Immigration Latest News: 4 Things You Need To Know About Family Detention And America’s Imprisonment Of Immigrant Children

family detention
More migrants like those pictured above may be released from Immigration and Customs Enforcement (ICE) jails while awaiting asylum hearings thanks to a recent ruling by a U.S. District court that found detention of children to be a violation of a 20-year-old court order. Pictured: a Greyhound official checks tickets in Phoenix, Arizona May 29, 2014. REUTERS/Samantha Sais

More of the 1,700 immigrant mothers and children petitioning asylum courts could be released from family detention centers following an initial court ruling against DHS last Friday . The ruling is already having an effect, increasing the chances of immigrants making bond, according to Elise Foley of the Huffington Post. Critics have hounded the Obama administration since it decided to reinstituted the practice of detaining children and their mothers last year following an influx of migrants from Central America. DHS oversees Immigration and Customs Enforcement (ICE), which runs the family detention centers.

1) Child Detention Is Not Allowed, U.S. District Judge Says

Child detention was virtually prohibited starting in 1997, according to a ruling issued by U.S. District Court Judge Dolly Gee last Friday. In a sternly phrased opinion the judge chastised DHS for violation of the law and what might be described as intellectual laziness in the agency’s defense. DHS argued that keeping detainees behind bars was essential because it deters potential migrants, reducing immigration. The judge rejected the government's anecdotal evidence and rejected DHS studies identifying correlations between detention and drops in immigration as “distinctly lacking in scientific rigor.”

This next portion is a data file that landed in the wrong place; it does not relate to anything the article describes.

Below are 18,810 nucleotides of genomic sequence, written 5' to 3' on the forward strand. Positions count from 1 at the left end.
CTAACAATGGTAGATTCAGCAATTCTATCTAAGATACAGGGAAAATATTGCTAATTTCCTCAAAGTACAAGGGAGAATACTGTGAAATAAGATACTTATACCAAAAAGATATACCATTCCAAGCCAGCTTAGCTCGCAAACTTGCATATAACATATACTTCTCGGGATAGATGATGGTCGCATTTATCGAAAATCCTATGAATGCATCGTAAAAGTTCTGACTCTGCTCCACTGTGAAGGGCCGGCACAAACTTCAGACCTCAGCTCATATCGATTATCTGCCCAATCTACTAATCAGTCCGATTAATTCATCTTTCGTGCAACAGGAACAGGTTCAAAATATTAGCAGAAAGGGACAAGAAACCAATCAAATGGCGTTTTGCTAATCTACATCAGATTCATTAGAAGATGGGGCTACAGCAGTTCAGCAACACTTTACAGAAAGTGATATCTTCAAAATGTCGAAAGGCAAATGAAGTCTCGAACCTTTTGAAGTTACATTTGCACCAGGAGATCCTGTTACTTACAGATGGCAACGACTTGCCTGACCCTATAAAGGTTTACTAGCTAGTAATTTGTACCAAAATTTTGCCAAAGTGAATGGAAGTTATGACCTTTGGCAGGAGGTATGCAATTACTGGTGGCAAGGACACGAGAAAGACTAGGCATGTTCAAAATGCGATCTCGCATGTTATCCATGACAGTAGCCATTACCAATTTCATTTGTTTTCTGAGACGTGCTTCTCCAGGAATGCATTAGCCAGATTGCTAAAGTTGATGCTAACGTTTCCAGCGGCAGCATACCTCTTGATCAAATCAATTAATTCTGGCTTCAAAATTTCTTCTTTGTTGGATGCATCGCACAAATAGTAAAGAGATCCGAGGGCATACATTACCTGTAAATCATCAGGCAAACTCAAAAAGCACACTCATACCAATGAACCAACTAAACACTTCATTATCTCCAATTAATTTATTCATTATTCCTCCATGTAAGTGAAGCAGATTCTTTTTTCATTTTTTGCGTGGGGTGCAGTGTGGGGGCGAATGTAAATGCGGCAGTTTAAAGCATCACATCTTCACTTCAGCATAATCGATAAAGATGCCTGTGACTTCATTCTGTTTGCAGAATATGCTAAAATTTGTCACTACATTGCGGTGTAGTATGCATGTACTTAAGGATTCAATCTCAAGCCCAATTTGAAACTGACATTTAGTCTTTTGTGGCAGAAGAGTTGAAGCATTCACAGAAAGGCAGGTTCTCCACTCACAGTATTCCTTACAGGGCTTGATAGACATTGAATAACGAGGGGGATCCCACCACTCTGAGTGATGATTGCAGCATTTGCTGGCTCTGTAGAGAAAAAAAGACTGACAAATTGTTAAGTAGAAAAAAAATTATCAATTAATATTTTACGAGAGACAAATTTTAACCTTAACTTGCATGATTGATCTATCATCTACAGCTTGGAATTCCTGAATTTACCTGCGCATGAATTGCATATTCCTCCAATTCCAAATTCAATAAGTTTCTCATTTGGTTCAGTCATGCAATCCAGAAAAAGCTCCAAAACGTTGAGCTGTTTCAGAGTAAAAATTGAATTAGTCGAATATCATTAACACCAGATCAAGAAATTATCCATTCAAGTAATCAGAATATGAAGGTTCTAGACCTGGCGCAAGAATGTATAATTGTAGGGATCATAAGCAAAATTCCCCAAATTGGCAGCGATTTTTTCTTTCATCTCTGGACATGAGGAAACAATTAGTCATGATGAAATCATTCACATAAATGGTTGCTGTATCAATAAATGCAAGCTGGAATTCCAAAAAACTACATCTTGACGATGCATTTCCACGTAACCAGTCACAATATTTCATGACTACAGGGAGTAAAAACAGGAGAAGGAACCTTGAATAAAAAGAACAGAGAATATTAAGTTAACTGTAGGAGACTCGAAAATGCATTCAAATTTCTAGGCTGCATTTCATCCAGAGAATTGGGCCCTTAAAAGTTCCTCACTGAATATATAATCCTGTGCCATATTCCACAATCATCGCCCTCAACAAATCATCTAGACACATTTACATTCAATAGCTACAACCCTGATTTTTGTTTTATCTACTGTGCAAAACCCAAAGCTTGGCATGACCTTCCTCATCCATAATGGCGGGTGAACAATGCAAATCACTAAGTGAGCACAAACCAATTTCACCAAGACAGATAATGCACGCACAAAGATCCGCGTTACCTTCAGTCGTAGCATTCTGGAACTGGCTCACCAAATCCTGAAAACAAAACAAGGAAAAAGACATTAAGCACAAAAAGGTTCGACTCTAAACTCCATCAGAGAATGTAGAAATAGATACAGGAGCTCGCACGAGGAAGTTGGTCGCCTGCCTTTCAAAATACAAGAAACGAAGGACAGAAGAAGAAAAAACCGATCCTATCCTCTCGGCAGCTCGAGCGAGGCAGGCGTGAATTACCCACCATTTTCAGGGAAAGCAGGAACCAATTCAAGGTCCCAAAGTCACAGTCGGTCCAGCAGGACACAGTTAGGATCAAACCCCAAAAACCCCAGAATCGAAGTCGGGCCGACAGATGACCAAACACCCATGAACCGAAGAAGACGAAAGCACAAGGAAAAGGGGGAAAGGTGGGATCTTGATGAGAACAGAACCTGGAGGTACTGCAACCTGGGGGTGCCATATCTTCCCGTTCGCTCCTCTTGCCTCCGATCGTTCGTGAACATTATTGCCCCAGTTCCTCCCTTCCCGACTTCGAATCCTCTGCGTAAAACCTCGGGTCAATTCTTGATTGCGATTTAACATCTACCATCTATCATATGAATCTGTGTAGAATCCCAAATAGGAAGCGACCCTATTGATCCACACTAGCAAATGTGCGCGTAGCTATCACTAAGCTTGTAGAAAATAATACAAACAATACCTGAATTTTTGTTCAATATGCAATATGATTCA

As the ruling stands, ICE facilities must abandon blanket detentions and release immigrant children and guardians who don’t pose a flight risk. The decision is not immediate; the government has 90 days to convince the judge otherwise. Lawyers for plaintiffs in the case (known as Flores ) welcomed the ruling. Karen Lucas, Associate Director of Advocacy for the American Immigration Lawyers Association, called on DHS to embrace the ruling.

“Judge Gee clearly states that the [1997] Flores settlement agreement prohibits the government from holding immigrant children in secure facilities or in facilities that are not licensed for the care of children, yet that is what DHS continues to do instead of releasing children with their mothers wherever possible as the agreement requires,” Lucas said in an email to the Latin Times.

Lucas’ organization was part of a coalition of immigrants’ rights groups that brought a suit against DHS, highlighting poor conditions in the ICE facilities. Immigration advocates have argued for months that the conditions are unacceptable, especially for children. Here are just a few of the complaints listed in the case.

  • 250 kids were given adult doses of of the Hepatitis A vaccine; others were give redundant vaccines without their parent’s consent.

  • In some cases, children were inappropriately separated from their parents and left with guards.